Lecturer in Drama, The Queen’s University of Belfast, Northern Ireland
Grad Year: 1995
Other areas of sudy/degree(s):
PhD in Theatre, City University of New York, 2005
A solid base
Always fascinated by literature of all kinds, becoming an English major was an easy choice for me. The decision to spend my college years studying English literature was one I have never regretted for a moment, and the diverse background I developed in fiction, poetry and theory has continued to serve me well throughout the years. I entered the program thinking (as many do) that I would go on to law school, but the more time I spent in the classroom engaged in debate and fruitful discussions with committed students and faculty, the more I felt that academia was where my future lay. I had only taken a single class in drama (Shakespeare) when I decided to write my Senior Honors Thesis on issues surrounding the work of Henrik Ibsen and George Bernard Shaw, entitled "Work and Plays: Protest of Industry and Capital in Drama, 1880-1914." Working with Professor Peter Bauland to prepare the thesis gave me my first taste of a major research project and reinforced in me my desire to pursue a career in the field. While working toward a PhD in English, I interned at New York Theatre Workshop in Manhattan, where I was involved in the original off-off-Broadway production of the Tony Award-winning rock opera Rent. Observing the transformation of a play from page to stage (to international sensation), combined with the work I had done at Michigan, led me to turn my attention from English to Theatre. In 2005, I received my PhD in Theatre from the City University of New York Graduate Center, where my dissertation was "The Mind's Stage: Monodrama as Historical Trend and Interpretive Strategy", which explored the history of a dramatic genre that has existed for over 200 years with little critical attention. Writing the undergraduate thesis as part of the Honors program taught me valuable lessons in research that proved enormously beneficial throughout graduate school, and particularly with the dissertation, and the experience of the long writing project provided crucial confidence and experience when it came to the daunting task of writing a dissertation, and now, of turning it into a book. Following the PhD, I was awarded a two year Mellon Postdoctoral Fellowship at Washington University in St. Louis. It was a wonderful experience teaching at a top-flight institution while further revising and expanding my dissertation. Finally, this past fall, I took up an appointment as a Lecturer in Drama at the Queen's University of Belfast, Northern Ireland, a member of the Russell Group of top UK research universities. Moving abroad has thus far proved a fascinating experience, giving me a first-hand look at a rapidly changing society, and at the same time, presenting me the opportunity to learn a different academic system and explore alternative approaches to both education and research.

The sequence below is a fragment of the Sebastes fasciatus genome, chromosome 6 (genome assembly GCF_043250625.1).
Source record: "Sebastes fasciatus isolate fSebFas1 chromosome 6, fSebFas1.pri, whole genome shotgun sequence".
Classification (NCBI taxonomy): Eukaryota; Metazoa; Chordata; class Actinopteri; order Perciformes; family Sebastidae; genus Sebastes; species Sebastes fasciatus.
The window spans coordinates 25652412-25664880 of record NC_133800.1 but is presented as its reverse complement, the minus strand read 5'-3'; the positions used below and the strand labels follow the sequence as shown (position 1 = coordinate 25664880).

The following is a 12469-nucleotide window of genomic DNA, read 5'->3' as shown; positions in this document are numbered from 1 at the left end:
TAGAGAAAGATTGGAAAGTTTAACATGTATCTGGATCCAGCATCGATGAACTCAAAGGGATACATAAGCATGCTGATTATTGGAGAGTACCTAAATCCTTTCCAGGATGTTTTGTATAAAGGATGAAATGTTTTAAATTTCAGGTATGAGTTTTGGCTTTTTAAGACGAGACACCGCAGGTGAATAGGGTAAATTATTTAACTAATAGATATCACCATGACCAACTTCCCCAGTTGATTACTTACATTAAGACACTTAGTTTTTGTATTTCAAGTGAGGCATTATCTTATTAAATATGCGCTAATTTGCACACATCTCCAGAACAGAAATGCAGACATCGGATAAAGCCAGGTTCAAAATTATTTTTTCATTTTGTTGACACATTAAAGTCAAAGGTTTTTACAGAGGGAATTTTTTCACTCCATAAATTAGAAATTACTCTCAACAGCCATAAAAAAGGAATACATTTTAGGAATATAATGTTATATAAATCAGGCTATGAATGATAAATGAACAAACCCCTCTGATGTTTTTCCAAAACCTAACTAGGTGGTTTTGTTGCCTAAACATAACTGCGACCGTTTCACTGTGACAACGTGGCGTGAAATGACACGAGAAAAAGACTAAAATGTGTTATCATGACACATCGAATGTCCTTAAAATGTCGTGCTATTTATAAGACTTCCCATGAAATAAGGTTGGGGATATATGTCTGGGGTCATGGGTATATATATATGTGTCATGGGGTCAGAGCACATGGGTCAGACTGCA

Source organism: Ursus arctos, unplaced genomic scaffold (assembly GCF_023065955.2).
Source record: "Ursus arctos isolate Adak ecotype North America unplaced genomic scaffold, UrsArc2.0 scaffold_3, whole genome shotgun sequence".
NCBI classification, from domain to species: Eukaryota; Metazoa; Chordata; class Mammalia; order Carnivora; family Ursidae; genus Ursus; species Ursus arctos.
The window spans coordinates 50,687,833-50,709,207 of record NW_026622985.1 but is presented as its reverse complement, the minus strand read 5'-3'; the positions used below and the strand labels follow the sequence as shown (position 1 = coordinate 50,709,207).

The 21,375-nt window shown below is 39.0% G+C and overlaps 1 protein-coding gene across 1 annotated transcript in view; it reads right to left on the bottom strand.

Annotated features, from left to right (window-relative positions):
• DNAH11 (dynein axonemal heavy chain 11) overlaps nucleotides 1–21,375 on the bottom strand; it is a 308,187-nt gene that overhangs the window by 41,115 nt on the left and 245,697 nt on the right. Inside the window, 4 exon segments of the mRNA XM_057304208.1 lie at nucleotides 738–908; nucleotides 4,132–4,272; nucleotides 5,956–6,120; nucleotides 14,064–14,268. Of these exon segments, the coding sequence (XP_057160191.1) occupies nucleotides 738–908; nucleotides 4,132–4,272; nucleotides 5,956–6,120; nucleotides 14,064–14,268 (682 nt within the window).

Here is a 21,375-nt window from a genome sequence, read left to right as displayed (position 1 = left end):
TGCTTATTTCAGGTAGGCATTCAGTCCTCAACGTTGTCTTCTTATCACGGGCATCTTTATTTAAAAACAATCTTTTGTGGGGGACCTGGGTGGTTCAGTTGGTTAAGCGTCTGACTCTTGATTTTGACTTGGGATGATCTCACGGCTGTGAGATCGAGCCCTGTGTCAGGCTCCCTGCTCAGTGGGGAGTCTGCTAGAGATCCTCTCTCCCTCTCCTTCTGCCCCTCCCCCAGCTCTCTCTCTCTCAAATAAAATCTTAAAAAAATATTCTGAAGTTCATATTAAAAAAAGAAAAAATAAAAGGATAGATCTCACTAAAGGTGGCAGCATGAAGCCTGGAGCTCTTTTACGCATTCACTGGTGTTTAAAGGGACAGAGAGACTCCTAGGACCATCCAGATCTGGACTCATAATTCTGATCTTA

Passion for learning
My education in the English Department at the University of Michigan has remained a central part of my life at every step in my career. The program honed my skills in writing, research and ways of reading and interpreting works of literature and theory, undoubtedly giving me a leg up when I moved on to graduate school. Perhaps more importantly, the enthusiasm for learning and literature that English at Michigan instills is something that remains with me, and I strive to pass that on to my students today.
Faith Adler Brown, Erin Crowley, Dory Gannes, Aric Knuth, Lawrence Landman, Katherine MacNair, Raymond Malewitz, Howard Markel, MD, PhD, Sarah Marwil Lamstein, Kelly O’Connor McNees, Amanda Richardson, Michael Richman, Melissa Shook, Rebecca Soares, Kurt Taroff, Lisa Vandenbossche, Lee Woldenberg, Anne Wyman, Neil Rao, Silvia Chung, Jennifer Conlin, Fred Uleman
Related Career FieldsEducation, Teach/Work Abroad, Post-Graduate Education